What scares me most is the thought that these things might be weaving through me without my knowing it either.
They are always gnawing at something, and the sound of it drives me as bonkers as seeing them does, but sometimes I donít see the worms, but I always hear them, day and night, regardless of where I am or where I go, or what I do to distract myself.
When I donít see them, Iím more terrified than when I do, wondering what mischief they are up to. My imagination paints into every scene their perpetually gnawing mouths.
I tell Curtis I believe weíve been invaded.
Despite his promise, he explodes with an uncontrollable laugh.
Invade by what, he asks? The Russians?
Something farther away than the Russians, I suspect, I tell him.
The laugh dies on Curtisís face and a look of deep concern comes into his eyes, as he squints at me trying to determine if Iím pulling his leg or not.
When he decides Iím not kidding, he gets scared.
I tell him itís the only thing that explains all the things Iím seeing, and he asks if Iím seeing them now, and after I glance around the club a moment, I say no. Not at the moment, nor are any of the people showing signs of transformation.
He asks what I mean by this last bit and I tell him people change after theyíve been invaded by the worms, their flesh gets a death-like color, and their eyes grow glassy and dead, too. Some even bleed from the ear after the worms dig there long enough.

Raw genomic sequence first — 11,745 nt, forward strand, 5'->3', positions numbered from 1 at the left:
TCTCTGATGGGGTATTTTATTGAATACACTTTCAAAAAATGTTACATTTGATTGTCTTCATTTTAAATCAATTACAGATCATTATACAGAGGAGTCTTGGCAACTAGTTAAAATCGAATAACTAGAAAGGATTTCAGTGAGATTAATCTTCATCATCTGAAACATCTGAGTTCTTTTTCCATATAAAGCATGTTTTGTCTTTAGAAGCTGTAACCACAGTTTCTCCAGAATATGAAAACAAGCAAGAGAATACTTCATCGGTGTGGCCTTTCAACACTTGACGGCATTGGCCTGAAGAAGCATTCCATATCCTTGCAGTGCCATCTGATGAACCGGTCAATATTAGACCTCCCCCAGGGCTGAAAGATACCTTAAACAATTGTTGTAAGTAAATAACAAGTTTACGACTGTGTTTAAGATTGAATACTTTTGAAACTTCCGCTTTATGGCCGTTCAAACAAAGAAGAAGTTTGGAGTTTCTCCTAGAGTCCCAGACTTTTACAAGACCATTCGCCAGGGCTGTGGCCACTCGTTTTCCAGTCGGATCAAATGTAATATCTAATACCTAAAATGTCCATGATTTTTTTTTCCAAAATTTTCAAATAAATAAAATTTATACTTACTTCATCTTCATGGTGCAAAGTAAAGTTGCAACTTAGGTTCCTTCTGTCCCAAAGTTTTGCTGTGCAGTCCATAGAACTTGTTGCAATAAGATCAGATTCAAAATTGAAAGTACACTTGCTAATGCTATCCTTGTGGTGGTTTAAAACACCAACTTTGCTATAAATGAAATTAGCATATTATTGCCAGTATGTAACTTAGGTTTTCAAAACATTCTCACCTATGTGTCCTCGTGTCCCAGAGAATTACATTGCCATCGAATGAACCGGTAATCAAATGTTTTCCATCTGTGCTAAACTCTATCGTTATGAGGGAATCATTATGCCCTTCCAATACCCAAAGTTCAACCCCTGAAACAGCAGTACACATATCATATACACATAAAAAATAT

Curtis sweats more than ever now as he looks around for someone Ė perhaps one of the other band members Ė who he can call on for help.
Iím not crazy, I tell him. He says, of course not, then waves frantically at Roger are bass player, who is busy trying to pick up a chick at the far end of the bar.
Itís the pressure, Curtis tells me, starting to pat my shoulder, and then pulling his hand back as if he believes what I have might be catchy, and Iím not sure it isnít.
I havenít the nerve to tell him the rest, about the bugs I used to see, and how these vanished over time when the worms appeared, just as the worms now are vanishing because the rats have come.
I see them fighting all the time, often over possession of one of us.
Just tonight, I saw a full war waged near the river and the bodies of rats floating down stream, bleeding.
I tell Curtis I think the worms will win in the end because they can get inside peopleís bodies while the rats canít.
Now Curtis is so frantic with fright he is waving Tommy over and asking if maybe he might be good enough to call an ambulance for me.
Tommy knowing us shakes his head saying heís not going to let us out of our contract over some new stunt. Last month, one of us started a fire in the trash and called the fire department just so we didnít have to play the last set. Now weíre trying to make out like one of us is going crazy and he would be crazy if he fell for it.
Curtis pleads. But Tommy is firm in his resolve.
But wonít do any good anyway. Right in the middle of this talk I see a wormís head pop out from inside one of Tommyís ears and know that he wonít be much good to us soon.
So I hold up two fingers and Tommy refills my glass.
The only thing I can do is drink Ė that makes the worms vanish at least for a while.